Tuesday, January 10, 2006

A little bit of this and that

Alright, so it's been a few weeks since my last entry, and I'm currently back stateside for about a month. But first, let's get into some madcap, belated holiday wackiness.

First of all, I suspect that one of the prior teachers at the school was a Christian with slightly more missionary leanings than I'm used to. I came to this conclusion when, upon asking my students what they knew about Christmas, they would all respond, "Christmas is a joyous celebration of the miraculous birth of our savior Jesus Christ." It wasn't just the fact that each class (10 classes of 30 each) would respond this same way, it's that they would chant it robotically in unison. I assume that the intended effect of teaching this to the students would be to share in some of the hope and sense of wonder that is a longstanding part of the Christian tradition. What it actually accomplished (at least on my end of things) was a knee-jerk reaction of "Augh! Creepy death cult!" Again, it wasn't what they said, it was how they said it. The monotone, completely lifeless chant seemed more applicable to saying, "Soon you will join us in the sweet sleep of death," or something equally gothy. It definitely didn't put me in the Christmas Spirit.

Either way, the students obviously haven't learned anything else about Christmas. I say this, because there's a fairly widespread misconception that Santa Claus is the father of Jesus ("In the beginning, Santa created Heaven and Earth"). Now, I'm going to jump to some conclusions, and assume that after the person who taught them the Jesus-chant, they were taught by a British person who told them that Santa Claus was also called Father Christmas. So, when you know about Christmas being a celebration of the birth of Jesus and this other guy known as Father Christmas, it would make sense to put those things together. I have no idea if this is true, but it makes sense, at least.

I ended up getting invited to another party, which was fun, and as a bonus I was asked more than the same 4 questions I normally get ("Where are you from? How long have you been here? What do you think of China? Can you use chopsticks?")  Here was the one main extra question I got asked:

"What can I do to improve my oral english?"
This is a question that makes complete sense. They're all studying english, so they want to know how to speak better. Unfortunately, whenever I respond with, "Practice as much as possible, even if it means using DVDs.", they all give me the look. Yes, the look that says, "You know the real secrets to fluency in english and you won't tell me...very well, but know that when I master your pathetic language I will use its scathing rhetoric to obliterate your puny mind." I try to give them other bits of advice, like how to improve listening skills, but every student thus far has been unsatisfied with my answer. I've taken to just making things up on the spot just to get them off my case. "Oh, you want to be better at oral english? Well, here's what you do. Take the blood of a black cat that died on a Sunday, and then during a new moon you'll need to find a willow tree. Spread the blood around the base of the tree at midnight, and then walk around it 5 times counter-clockwise while knocking on the wood. Next a leprechaun will come out of the roots, and he'll offer you a prize. Don't accept it, and then he'll ask you a riddle. Answer the riddle and he'll open the doors to the fairy lands. In those lands shall you find your english skills."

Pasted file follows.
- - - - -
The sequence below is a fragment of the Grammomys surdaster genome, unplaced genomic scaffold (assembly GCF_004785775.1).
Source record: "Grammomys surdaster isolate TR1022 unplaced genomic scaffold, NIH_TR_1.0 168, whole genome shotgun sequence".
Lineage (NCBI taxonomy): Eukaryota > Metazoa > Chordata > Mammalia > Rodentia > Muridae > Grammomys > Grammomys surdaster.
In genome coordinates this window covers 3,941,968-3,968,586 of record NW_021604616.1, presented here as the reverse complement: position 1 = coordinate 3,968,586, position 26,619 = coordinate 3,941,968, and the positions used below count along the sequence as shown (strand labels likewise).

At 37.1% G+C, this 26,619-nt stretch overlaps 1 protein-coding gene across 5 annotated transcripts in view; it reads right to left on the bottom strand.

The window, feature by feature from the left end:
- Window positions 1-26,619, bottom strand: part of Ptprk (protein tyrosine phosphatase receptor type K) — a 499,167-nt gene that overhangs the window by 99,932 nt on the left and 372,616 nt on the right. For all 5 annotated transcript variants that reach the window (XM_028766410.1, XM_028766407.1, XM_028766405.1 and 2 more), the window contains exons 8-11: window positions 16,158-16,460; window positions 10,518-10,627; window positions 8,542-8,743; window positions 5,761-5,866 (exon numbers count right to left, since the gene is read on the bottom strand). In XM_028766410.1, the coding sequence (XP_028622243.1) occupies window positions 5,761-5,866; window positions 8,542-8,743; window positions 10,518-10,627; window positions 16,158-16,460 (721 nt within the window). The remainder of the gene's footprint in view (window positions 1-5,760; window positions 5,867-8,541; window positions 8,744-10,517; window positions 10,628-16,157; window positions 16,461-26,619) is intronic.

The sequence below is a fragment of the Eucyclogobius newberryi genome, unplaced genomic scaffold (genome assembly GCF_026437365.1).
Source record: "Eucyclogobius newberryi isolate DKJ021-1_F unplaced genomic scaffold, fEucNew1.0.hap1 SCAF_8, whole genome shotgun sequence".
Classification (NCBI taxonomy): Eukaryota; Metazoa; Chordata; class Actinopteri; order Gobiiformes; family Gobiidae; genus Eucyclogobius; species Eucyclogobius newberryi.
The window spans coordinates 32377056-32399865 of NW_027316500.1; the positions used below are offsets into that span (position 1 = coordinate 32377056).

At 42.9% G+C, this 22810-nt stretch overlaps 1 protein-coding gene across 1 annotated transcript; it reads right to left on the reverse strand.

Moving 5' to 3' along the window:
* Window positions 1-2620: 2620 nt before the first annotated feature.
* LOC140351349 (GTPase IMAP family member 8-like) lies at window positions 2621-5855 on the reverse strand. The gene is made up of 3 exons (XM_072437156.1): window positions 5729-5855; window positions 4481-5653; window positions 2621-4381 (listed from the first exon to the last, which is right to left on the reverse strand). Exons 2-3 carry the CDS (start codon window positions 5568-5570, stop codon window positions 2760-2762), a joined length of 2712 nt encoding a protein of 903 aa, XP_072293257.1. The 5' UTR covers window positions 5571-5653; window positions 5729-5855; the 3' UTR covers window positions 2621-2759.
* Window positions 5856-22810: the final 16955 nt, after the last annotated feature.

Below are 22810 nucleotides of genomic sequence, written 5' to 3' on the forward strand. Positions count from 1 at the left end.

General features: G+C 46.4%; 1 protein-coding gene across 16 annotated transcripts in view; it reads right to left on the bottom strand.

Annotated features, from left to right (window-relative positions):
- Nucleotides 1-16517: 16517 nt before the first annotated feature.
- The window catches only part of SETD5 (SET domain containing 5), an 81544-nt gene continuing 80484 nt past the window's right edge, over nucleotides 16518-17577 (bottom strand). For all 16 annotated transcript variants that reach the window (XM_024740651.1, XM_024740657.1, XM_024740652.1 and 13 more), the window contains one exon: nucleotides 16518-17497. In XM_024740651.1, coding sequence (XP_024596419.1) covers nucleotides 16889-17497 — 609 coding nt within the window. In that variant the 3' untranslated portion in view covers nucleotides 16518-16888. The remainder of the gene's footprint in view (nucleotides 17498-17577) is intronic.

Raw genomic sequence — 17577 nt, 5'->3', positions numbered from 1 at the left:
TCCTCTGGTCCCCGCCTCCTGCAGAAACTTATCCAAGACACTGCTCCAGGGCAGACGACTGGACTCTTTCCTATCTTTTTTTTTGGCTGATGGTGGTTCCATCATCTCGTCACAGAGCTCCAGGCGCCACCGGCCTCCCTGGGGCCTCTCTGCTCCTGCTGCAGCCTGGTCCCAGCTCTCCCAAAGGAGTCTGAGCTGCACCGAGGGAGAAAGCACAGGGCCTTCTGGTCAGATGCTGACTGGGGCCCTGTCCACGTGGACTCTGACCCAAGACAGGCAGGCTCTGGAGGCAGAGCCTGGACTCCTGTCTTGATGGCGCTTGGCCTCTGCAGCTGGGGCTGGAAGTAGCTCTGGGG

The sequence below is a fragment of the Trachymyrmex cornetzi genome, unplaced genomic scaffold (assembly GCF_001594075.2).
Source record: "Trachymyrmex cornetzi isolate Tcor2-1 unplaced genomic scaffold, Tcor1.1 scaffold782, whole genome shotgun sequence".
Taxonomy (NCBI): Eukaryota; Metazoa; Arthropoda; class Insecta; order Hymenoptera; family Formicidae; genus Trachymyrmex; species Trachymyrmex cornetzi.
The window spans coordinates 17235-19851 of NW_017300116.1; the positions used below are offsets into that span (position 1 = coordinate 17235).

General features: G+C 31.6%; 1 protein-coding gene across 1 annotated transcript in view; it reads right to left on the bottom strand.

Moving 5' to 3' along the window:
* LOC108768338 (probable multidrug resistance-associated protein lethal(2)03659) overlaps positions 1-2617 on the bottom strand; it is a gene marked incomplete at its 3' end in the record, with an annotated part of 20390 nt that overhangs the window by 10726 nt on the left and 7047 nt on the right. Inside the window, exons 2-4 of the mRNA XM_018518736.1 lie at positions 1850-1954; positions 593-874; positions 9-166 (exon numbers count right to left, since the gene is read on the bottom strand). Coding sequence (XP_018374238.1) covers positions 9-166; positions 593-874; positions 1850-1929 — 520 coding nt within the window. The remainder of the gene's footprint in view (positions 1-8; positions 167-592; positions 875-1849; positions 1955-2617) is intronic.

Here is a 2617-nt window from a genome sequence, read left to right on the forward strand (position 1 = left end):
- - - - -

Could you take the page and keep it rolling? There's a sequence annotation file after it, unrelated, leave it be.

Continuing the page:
Hmmmm...that was a bit of a long aside to talk about the party I attended. Anyway, I was at the party, and they were asking the standard questions. After 3 hours of revelry, I decided I wanted to go home, and I'm still unclear as to the etiquette of ducking out of a Chinese gathering, so I made the quick excuse that it was my father's birthday, and I needed to call him (it was actually the day after, and I'd already called Tad). Before I left, they insisted on singing Happy Birthday. Not only that, but they got confused a lot, and thus half of them sang "Happy Birthday, Ben's father" while the other half sang, "Happy Birthday, dear Ben". So anyway, Tad, it's a little late, but class 16 wishes you a happy birthday.

This is long enough for now, and I haven't even gotten to Christmas in Hong Kong. Anyway, I'm home for now. And I really don't know how to end this post.

It's true, I got nothin'.

1 comment:

GD said...

Be sure to read Ned's blog of Feb 23 the essay of his friend who does ESL. It speaks with overtones of you!
Much love Gdaddy